Not long ago hailed for its exemplary efforts to reduce hunger, Brazil is seeing a marked deterioration in its food security indicators as the economic fallout of Covid-19 deepens and a growing number of people struggle to afford a nutritional diet amid government aid cuts.
Considered an upper middle-income country, Brazil was removed in 2014 from the World Food Programme’s Hunger Map after a decade of progress in reducing hunger. But less than seven years later, more than half its 212 million population is grappling with some level of food insecurity – and almost one in 10 with serious hunger.
“With more than 19 million people facing serious food insecurity, the ‘yellow [warning] light’ has been turned on,” Daniel Balaban – director of the Centre of Excellence against Hunger, and the WFP’s representative in Brazil – said.
To be placed on the WFP’s Hunger Map, a country must have at least five per cent of its population facing serious food insecurity. With nine per cent of Brazil’s population now in that category, “we can say that the country is effectively back on the map”, said Balaban.
Because Brazil’s IBGE census bureau hasn’t officially released the latest data – there is no scheduled date for that release – the map can’t yet be updated to reflect this, he explained.
For Eliana Macedo, the economic effects of the pandemic struck when the families whose houses she cleaned suspended her services, afraid of letting outsiders into their homes.
After receiving four months of emergency financial aid from the government in 2020, the 44-year-old single mother of two – who lives in a poor community in Salvador, the capital of Brazil’s north-eastern state of Bahia – now gets by on charity food aid.
“Hunger is blind; it’s ugly and it hurts,” she said. “You wake up in the morning, look for a piece of bread to give to your child, and you don’t have any. It’s already noon and he’s crying from hunger, and you don’t have anything to give him. It’s very bad.”
Like many hungry families across Brazil, Macedo receives support from the Unified Centre of Favelas, or CUFA, a grassroots organisation created by young slum-dwellers to promote development.
In response to growing needs due to the economic impacts of Covid-19, CUFA launched a campaign to raise funds to purchase food for those in need: It now operates in over 5,000 slum communities around the country, helping over six million people in all 27 Brazilian states.
“This is the first time we have campaigned for emergency relief. We never went to the streets [before] asking for money, food or hygiene items. This is the first time we are doing a campaign like this, because the situation is critical,” said CUFA’s national president, Francisco Jose Pereira de Lima, known as Preto Zezé.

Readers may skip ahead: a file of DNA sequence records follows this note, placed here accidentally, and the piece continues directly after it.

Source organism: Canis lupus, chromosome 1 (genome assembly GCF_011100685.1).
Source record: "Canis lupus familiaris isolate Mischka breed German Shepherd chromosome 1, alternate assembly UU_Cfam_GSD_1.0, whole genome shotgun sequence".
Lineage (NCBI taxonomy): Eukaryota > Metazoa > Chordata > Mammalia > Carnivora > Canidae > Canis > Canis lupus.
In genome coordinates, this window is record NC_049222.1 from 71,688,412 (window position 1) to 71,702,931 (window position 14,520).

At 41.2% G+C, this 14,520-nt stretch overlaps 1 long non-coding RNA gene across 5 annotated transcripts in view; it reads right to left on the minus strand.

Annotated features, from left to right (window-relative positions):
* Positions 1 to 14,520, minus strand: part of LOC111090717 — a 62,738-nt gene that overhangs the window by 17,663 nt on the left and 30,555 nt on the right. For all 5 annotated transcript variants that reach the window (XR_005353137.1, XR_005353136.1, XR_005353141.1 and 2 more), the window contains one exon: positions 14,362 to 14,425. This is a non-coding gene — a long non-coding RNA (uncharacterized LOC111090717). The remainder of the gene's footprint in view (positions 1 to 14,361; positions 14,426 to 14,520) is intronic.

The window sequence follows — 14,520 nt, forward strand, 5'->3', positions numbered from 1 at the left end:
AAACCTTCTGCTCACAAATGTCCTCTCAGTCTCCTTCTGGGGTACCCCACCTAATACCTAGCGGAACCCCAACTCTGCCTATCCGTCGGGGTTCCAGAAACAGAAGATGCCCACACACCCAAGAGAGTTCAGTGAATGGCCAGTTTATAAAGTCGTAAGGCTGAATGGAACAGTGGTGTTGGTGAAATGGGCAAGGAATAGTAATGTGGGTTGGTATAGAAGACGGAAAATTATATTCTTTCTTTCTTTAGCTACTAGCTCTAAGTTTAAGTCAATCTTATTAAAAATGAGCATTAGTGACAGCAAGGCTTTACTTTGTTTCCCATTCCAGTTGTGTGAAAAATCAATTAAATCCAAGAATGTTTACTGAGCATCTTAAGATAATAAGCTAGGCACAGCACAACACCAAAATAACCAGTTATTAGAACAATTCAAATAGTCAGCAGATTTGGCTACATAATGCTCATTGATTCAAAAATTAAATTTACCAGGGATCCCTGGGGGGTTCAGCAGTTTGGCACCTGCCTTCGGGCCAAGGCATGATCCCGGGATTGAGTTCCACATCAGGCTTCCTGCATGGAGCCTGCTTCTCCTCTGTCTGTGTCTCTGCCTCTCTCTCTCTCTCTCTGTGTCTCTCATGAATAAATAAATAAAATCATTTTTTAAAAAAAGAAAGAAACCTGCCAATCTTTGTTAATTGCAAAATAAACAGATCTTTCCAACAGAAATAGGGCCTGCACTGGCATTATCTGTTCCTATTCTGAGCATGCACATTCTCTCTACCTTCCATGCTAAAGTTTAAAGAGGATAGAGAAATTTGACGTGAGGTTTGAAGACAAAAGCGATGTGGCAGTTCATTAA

Brazil received plaudits in 2014 when the global hunger report compiled by the UN’s Food and Agriculture Organization (FAO) revealed that the number of undernourished Brazilians had fallen by more than 80 per cent in 10 years. The Brazilian government was praised for its “Zero Hunger” campaign, which made eradicating extreme poverty and hunger a cornerstone of its social and economic policies.
But between 2014 and 2019, food insecurity grew faster in Latin America and the Caribbean than anywhere else in the world – surging from 22.9 per cent to 31.7 per cent “due to a sharp rise in South America”, according to the FAO.
The FAO’s 2021 report indicates that although Brazil still has better indicators than the Latin American average, its situation has deteriorated in the last four years, and more sharply still since Covid-19 arrived last year.
A March 2021 study on the effects of the pandemic – conducted by Brazilian research NGO PENSSAN – showed that about 116 million Brazilians, or 54 percent of the population, faced some level of food insecurity in 2020.
Fátima Cassanti, general coordinator from 2004-2008 of the Promotion of Food and Nutrition Programmes – a key part of implementing the Zero Hunger policy – said the government used to provide emergency food packages, constructed community water cisterns, partnered with restaurants to offer meals for R$1.00 ($ 0.20) and created community kitchens in the favelas.
“At the time, there was a strong political desire that every Brazilian have access to three meals a day,” Cassanti said. “Whenever there is a political will, things start to happen.”
During its first year, according to Cassanti, R$100 million ($19.24 million) was earmarked for the programme and disbursed in 2004. According to federal budget data, the government set aside over R$1 billion ($192.4 million) for Zero Hunger between 2004 and 2007. In parallel, the government increased the minimum wage and created the Bolsa Familia programme, offering support to families to keep their children in school.
But in 2015, aid groups working on food insecurity in the country began to see an increase in the number of Brazilians going hungry. Amid the political crisis of President Dilma Rousseff’s second term and the arrival of a global mini-recession in 2015, the federal government failed to adopt a series of key social protection policies, said Denise Oliveira e Silva, a researcher at Fiocruz, one of Brazil’s main public research institutions.
Those social safety nets were further weakened in subsequent years – during the administration of Michel Temer and, more recently, under President Jair Bolsonaro, who took office in January 2019.
“What are the first measures that Bolsonaro takes? To remove the National Council for Food and Nutrition Security (CONSEA) and other social protection policies,” said Oliveira e Silva.
Those changes led to an increase in both severe and moderate food insecurity, according to Rosana Salles-Costa, a professor of nutrition at the Federal University of Rio de Janeiro (UFRJ), and also a researcher at PENSSAN.
- The New Humanitarian report